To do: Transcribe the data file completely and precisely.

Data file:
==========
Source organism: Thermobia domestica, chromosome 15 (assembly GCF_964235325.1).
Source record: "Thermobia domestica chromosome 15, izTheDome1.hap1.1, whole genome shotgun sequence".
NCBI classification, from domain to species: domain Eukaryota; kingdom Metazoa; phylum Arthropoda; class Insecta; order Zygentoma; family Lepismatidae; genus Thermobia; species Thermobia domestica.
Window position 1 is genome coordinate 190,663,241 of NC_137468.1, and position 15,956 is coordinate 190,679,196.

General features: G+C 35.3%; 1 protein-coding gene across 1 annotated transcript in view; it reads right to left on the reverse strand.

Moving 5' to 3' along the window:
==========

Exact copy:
Source organism: Thermobia domestica, chromosome 15 (assembly GCF_964235325.1).
Source record: "Thermobia domestica chromosome 15, izTheDome1.hap1.1, whole genome shotgun sequence".
NCBI classification, from domain to species: domain Eukaryota; kingdom Metazoa; phylum Arthropoda; class Insecta; order Zygentoma; family Lepismatidae; genus Thermobia; species Thermobia domestica.
Window position 1 is genome coordinate 190,663,241 of NC_137468.1, and position 15,956 is coordinate 190,679,196.

General features: G+C 35.3%; 1 protein-coding gene across 1 annotated transcript in view; it reads right to left on the reverse strand.

Moving 5' to 3' along the window: